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BROADWAY

Directed by Diane Chevrier
Starring various singers and dancers

A selection of songs and dances from Broadway productions.

 

 

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August 11th, 2005

 
    Over the years, we've seen a variety of musical theatre productions, and although I don't profess to have seen a lot of them, we've seen enough to know what we like. This production took some songs from a lot of the productions that we've seen, and others that we have not, though the latter are typically from before our time.

Strangely enough, I knew a lot of songs from the earlier productions, like Hello Dolly and Annie Get Your Gun. There was a lot of scene switching from one song to another, as they went through 39 songs from 25 productions.

The show started off rather rocky, with cracking voices from a few of the singers and dancers, but I wonder if it was supposed to seem that way, now. Once they moved into the jazz-type songs, they were amazing. To stand still through each song made some of the people look like wax figures, resuming their "daily lives" only at the required time in the songs. Although I was not a fan of Chicago, these dancers and singers did the Cell Block Tango with an energy that made me tap my feet.

The more recent productions, like Evita, Cats, Les Miserables, Grease, Phantom of the Opera, Beauty and the Beast, Mama Mia and The Lion King, made me want to see those again, in some form or another. Quite impressive. I can't understand why they only did one song from Phantom, however, as the singers did so well -better, in fact, than the actors in the recent movie. Grease got the most songs, and was one of the most fun. Beauty and the Beast was a little lacklustre, though the singers for the theme song from that show did a great job.

Some of the songs from Mama Mia were cut short, and I wonder at some of the choices. There were certainly other songs that were more representative of that show. Some of the shows chosen seemed strange, too. Having never seen Chess, I wasn't tempted to do so after this preview, though their rendition of Hair, which I also haven't seen, was entertaining. It didn't seem to be worth Jesus Christ Superstar, as they simply stood around, giving no idea how that production proceeds at all.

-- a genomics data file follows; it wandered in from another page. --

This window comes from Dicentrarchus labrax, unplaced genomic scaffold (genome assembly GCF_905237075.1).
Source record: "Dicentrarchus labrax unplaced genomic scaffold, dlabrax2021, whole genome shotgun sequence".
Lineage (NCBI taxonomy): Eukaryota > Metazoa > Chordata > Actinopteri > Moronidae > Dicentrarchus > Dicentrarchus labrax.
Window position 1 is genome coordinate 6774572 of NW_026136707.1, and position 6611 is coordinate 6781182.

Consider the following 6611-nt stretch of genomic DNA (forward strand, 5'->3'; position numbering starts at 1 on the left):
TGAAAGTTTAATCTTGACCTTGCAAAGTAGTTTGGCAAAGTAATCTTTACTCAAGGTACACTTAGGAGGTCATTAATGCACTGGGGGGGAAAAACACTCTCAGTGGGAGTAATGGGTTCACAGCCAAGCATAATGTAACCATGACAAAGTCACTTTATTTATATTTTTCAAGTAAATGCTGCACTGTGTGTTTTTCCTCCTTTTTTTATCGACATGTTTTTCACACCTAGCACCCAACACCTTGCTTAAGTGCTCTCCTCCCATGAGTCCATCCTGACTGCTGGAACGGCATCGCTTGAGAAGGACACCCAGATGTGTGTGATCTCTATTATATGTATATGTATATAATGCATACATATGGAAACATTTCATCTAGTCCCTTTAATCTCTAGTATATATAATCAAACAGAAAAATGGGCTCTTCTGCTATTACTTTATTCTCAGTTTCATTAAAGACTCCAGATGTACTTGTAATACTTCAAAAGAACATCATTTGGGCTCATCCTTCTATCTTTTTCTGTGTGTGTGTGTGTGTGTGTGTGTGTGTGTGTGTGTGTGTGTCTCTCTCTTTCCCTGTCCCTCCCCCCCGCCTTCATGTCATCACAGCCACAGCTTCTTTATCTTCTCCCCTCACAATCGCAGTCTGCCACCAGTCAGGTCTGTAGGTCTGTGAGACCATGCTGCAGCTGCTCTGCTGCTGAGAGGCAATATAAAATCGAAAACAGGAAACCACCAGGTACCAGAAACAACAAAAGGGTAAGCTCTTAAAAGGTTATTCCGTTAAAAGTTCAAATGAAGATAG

The true star of the show was the finale, of course, where they repeated the costumes and energy of The Lion King, even moving through the crowd as in the original production. I would love to see that show again.

There were two or three singers who did most of the voice-work, and they were great, even though we could tell who they were under their costumes. One reminded me, in voice and appearance, of Celine Dion. The voices, naturally, didn't match what we remember from the originals, but we didn't expect them to. This was put together to give us a taste of everything, and it did an admirable job.

I wonder about the use of microphones during the production, however. Sometimes the voices could not be conveyed properly through the speakers, especially in high-pitched sequences. I think it would have been better to have at least the main singers without microphones around their heads. A simple set of mics around and above the stage might have been more effective, and made it feel more live, without booming the music and voices into every little corner.

I always enjoy live shows; I think there is nothing like them. Seeing some of the best shows rendered here kept me more than entertained; I went home singing the songs, while I was tapping my foot through most of the show. Given the small stage and the number of stage changes on the rotating platform, they did a remarkable job transforming into so many characters in so many scenes from so many shows during an hour and a half.

Consider this show a recap, whetting the appetite for what we haven't seen, and allowing us to relive the shows we have seen previously. I can't wait to see the originals again.

 
   

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